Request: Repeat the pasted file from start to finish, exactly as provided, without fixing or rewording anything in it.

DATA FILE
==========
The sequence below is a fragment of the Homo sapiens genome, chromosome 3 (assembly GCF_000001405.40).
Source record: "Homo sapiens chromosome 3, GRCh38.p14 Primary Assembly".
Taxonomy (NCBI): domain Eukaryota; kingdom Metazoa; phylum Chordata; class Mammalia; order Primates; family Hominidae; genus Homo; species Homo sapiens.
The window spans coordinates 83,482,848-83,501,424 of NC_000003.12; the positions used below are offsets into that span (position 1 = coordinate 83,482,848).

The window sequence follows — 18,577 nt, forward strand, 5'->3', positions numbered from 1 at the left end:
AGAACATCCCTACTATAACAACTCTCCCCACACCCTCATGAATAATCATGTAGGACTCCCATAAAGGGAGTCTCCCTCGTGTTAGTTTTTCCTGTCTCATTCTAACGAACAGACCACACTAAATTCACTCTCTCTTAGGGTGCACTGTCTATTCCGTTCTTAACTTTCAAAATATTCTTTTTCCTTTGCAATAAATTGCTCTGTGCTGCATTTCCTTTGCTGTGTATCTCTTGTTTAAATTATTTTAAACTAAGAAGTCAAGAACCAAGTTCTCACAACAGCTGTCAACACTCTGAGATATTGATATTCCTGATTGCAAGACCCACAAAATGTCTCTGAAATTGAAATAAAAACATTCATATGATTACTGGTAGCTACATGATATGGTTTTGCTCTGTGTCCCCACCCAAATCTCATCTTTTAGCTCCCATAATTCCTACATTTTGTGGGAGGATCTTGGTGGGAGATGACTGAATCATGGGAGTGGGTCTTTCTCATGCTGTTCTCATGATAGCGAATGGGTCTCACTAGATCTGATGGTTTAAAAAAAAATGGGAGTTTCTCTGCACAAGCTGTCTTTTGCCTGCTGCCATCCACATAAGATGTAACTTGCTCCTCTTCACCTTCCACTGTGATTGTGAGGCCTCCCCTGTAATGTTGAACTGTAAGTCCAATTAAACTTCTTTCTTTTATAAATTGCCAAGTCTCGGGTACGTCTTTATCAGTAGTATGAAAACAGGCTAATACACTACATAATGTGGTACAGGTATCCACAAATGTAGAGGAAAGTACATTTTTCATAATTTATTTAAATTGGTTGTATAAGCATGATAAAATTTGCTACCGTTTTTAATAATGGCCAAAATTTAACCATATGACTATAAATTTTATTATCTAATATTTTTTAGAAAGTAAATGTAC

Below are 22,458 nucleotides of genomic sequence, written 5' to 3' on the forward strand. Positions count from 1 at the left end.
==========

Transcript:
The sequence below is a fragment of the Homo sapiens genome, chromosome 3 (assembly GCF_000001405.40).
Source record: "Homo sapiens chromosome 3, GRCh38.p14 Primary Assembly".
Taxonomy (NCBI): domain Eukaryota; kingdom Metazoa; phylum Chordata; class Mammalia; order Primates; family Hominidae; genus Homo; species Homo sapiens.
The window spans coordinates 83,482,848-83,501,424 of NC_000003.12; the positions used below are offsets into that span (position 1 = coordinate 83,482,848).

The window sequence follows — 18,577 nt, forward strand, 5'->3', positions numbered from 1 at the left end:
AGAACATCCCTACTATAACAACTCTCCCCACACCCTCATGAATAATCATGTAGGACTCCCATAAAGGGAGTCTCCCTCGTGTTAGTTTTTCCTGTCTCATTCTAACGAACAGACCACACTAAATTCACTCTCTCTTAGGGTGCACTGTCTATTCCGTTCTTAACTTTCAAAATATTCTTTTTCCTTTGCAATAAATTGCTCTGTGCTGCATTTCCTTTGCTGTGTATCTCTTGTTTAAATTATTTTAAACTAAGAAGTCAAGAACCAAGTTCTCACAACAGCTGTCAACACTCTGAGATATTGATATTCCTGATTGCAAGACCCACAAAATGTCTCTGAAATTGAAATAAAAACATTCATATGATTACTGGTAGCTACATGATATGGTTTTGCTCTGTGTCCCCACCCAAATCTCATCTTTTAGCTCCCATAATTCCTACATTTTGTGGGAGGATCTTGGTGGGAGATGACTGAATCATGGGAGTGGGTCTTTCTCATGCTGTTCTCATGATAGCGAATGGGTCTCACTAGATCTGATGGTTTAAAAAAAAATGGGAGTTTCTCTGCACAAGCTGTCTTTTGCCTGCTGCCATCCACATAAGATGTAACTTGCTCCTCTTCACCTTCCACTGTGATTGTGAGGCCTCCCCTGTAATGTTGAACTGTAAGTCCAATTAAACTTCTTTCTTTTATAAATTGCCAAGTCTCGGGTACGTCTTTATCAGTAGTATGAAAACAGGCTAATACACTACATAATGTGGTACAGGTATCCACAAATGTAGAGGAAAGTACATTTTTCATAATTTATTTAAATTGGTTGTATAAGCATGATAAAATTTGCTACCGTTTTTAATAATGGCCAAAATTTAACCATATGACTATAAATTTTATTATCTAATATTTTTTAGAAAGTAAATGTAC

Below are 22,458 nucleotides of genomic sequence, written 5' to 3' on the forward strand. Positions count from 1 at the left end.